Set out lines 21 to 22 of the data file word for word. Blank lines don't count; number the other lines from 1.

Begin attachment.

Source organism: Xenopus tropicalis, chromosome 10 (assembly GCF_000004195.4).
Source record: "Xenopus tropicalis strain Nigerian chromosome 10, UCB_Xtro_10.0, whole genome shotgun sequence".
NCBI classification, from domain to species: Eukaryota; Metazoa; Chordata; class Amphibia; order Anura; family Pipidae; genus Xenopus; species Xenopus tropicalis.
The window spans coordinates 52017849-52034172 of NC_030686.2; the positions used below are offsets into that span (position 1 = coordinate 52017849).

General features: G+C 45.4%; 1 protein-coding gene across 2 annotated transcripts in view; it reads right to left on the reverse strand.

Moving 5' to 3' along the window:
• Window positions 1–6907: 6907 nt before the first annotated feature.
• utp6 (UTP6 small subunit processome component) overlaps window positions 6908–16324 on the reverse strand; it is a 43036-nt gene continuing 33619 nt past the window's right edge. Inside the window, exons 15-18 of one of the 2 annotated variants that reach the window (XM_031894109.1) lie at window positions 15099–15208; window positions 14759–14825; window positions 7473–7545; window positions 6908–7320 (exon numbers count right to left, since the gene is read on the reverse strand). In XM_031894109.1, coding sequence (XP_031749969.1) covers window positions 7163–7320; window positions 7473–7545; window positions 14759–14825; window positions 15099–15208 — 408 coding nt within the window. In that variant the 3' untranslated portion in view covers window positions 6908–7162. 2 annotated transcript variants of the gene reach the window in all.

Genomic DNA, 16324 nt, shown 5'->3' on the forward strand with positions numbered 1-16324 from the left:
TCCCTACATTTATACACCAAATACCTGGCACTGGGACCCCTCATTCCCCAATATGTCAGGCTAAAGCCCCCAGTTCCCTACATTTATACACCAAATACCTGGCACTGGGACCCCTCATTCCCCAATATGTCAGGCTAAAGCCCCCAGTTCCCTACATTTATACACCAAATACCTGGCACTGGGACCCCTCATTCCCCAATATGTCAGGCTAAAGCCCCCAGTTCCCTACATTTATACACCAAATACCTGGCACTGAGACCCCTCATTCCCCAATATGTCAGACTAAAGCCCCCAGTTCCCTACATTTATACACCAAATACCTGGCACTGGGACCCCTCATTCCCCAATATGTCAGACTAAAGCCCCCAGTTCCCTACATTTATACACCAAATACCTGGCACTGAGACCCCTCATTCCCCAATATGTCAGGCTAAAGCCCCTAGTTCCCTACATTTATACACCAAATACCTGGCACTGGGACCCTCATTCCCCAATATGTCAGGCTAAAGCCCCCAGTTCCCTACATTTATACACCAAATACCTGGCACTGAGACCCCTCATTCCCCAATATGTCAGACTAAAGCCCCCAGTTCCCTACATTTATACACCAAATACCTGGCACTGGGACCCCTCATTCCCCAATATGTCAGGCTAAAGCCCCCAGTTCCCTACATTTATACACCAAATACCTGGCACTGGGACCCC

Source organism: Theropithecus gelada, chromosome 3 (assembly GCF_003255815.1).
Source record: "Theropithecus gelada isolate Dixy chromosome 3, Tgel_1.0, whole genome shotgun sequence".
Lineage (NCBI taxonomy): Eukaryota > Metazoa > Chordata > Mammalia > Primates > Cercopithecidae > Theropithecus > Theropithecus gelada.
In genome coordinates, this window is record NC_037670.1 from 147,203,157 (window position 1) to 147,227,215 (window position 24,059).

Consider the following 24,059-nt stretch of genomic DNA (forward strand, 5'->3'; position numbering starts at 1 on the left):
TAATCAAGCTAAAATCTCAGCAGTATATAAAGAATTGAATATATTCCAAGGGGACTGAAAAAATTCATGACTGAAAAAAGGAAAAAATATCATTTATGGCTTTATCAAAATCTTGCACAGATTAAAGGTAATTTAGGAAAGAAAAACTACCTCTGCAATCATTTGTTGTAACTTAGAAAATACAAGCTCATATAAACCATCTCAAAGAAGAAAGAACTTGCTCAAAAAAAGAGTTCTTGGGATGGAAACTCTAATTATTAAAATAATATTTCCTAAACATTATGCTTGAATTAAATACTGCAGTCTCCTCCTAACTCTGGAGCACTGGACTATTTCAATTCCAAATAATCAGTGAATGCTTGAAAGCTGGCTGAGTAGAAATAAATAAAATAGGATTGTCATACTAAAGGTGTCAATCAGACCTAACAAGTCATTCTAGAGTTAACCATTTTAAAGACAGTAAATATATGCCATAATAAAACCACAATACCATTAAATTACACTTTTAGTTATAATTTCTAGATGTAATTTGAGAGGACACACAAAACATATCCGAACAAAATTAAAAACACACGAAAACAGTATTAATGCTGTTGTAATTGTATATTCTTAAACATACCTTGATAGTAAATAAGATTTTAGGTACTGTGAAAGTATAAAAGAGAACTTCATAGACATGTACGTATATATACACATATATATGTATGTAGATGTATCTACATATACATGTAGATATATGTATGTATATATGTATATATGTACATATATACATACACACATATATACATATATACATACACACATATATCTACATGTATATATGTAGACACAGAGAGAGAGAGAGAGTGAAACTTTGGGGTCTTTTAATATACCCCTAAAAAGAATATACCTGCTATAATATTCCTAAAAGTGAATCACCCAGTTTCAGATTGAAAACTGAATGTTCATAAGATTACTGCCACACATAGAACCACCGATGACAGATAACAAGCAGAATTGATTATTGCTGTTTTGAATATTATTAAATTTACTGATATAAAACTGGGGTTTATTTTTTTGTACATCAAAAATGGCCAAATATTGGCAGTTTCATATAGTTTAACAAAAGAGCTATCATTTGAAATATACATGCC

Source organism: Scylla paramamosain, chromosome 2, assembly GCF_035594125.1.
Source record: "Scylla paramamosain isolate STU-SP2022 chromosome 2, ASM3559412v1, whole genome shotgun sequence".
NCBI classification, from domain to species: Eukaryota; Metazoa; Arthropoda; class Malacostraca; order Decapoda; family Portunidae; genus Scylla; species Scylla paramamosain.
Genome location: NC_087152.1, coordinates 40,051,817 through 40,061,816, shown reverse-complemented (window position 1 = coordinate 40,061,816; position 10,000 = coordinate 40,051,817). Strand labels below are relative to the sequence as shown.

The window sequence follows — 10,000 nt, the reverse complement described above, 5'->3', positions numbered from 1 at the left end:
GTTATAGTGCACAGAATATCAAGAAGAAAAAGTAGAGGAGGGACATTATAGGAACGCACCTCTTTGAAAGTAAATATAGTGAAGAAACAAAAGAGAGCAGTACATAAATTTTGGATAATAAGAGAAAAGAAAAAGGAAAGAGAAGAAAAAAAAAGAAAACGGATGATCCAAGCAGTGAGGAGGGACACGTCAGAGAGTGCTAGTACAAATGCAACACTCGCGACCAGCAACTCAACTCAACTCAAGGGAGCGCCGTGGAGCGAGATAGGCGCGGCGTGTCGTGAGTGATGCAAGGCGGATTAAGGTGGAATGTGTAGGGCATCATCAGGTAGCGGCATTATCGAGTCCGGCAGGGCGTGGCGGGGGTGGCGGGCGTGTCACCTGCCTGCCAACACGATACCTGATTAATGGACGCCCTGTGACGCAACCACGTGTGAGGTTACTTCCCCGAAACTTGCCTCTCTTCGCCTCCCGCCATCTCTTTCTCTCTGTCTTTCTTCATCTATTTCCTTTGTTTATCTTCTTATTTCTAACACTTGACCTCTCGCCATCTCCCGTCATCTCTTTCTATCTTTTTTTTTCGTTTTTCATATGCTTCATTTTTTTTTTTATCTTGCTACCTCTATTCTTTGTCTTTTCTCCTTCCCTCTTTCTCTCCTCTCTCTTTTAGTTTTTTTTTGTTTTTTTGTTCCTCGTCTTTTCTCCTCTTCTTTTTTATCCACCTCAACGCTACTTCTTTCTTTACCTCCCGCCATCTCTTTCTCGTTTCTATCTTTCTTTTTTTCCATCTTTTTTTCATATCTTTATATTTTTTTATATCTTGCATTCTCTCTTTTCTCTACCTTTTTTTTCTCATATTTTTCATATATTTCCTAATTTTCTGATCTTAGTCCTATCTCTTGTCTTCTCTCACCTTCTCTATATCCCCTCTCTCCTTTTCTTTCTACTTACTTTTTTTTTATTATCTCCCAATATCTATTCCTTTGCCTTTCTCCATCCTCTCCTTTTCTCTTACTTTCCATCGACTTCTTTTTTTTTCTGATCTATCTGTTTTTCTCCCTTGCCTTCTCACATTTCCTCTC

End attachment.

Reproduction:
The window sequence follows — 10,000 nt, the reverse complement described above, 5'->3', positions numbered from 1 at the left end:
GTTATAGTGCACAGAATATCAAGAAGAAAAAGTAGAGGAGGGACATTATAGGAACGCACCTCTTTGAAAGTAAATATAGTGAAGAAACAAAAGAGAGCAGTACATAAATTTTGGATAATAAGAGAAAAGAAAAAGGAAAGAGAAGAAAAAAAAAGAAAACGGATGATCCAAGCAGTGAGGAGGGACACGTCAGAGAGTGCTAGTACAAATGCAACACTCGCGACCAGCAACTCAACTCAACTCAAGGGAGCGCCGTGGAGCGAGATAGGCGCGGCGTGTCGTGAGTGATGCAAGGCGGATTAAGGTGGAATGTGTAGGGCATCATCAGGTAGCGGCATTATCGAGTCCGGCAGGGCGTGGCGGGGGTGGCGGGCGTGTCACCTGCCTGCCAACACGATACCTGATTAATGGACGCCCTGTGACGCAACCACGTGTGAGGTTACTTCCCCGAAACTTGCCTCTCTTCGCCTCCCGCCATCTCTTTCTCTCTGTCTTTCTTCATCTATTTCCTTTGTTTATCTTCTTATTTCTAACACTTGACCTCTCGCCATCTCCCGTCATCTCTTTCTATCTTTTTTTTTCGTTTTTCATATGCTTCATTTTTTTTTTTATCTTGCTACCTCTATTCTTTGTCTTTTCTCCTTCCCTCTTTCTCTCCTCTCTCTTTTAGTTTTTTTTTGTTTTTTTGTTCCTCGTCTTTTCTCCTCTTCTTTTTTATCCACCTCAACGCTACTTCTTTCTTTACCTCCCGCCATCTCTTTCTCGTTTCTATCTTTCTTTTTTTCCATCTTTTTTTCATATCTTTATATTTTTTTATATCTTGCATTCTCTCTTTTCTCTACCTTTTTTTTCTCATATTTTTCATATATTTCCTAATTTTCTGATCTTAGTCCTATCTCTTGTCTTCTCTCACCTTCTCTATATCCCCTCTCTCCTTTTCTTTCTACTTACTTTTTTTTTATTATCTCCCAATATCTATTCCTTTGCCTTTCTCCATCCTCTCCTTTTCTCTTACTTTCCATCGACTTCTTTTTTTTTCTGATCTATCTGTTTTTCTCCCTTGCCTTCTCACATTTCCTCTC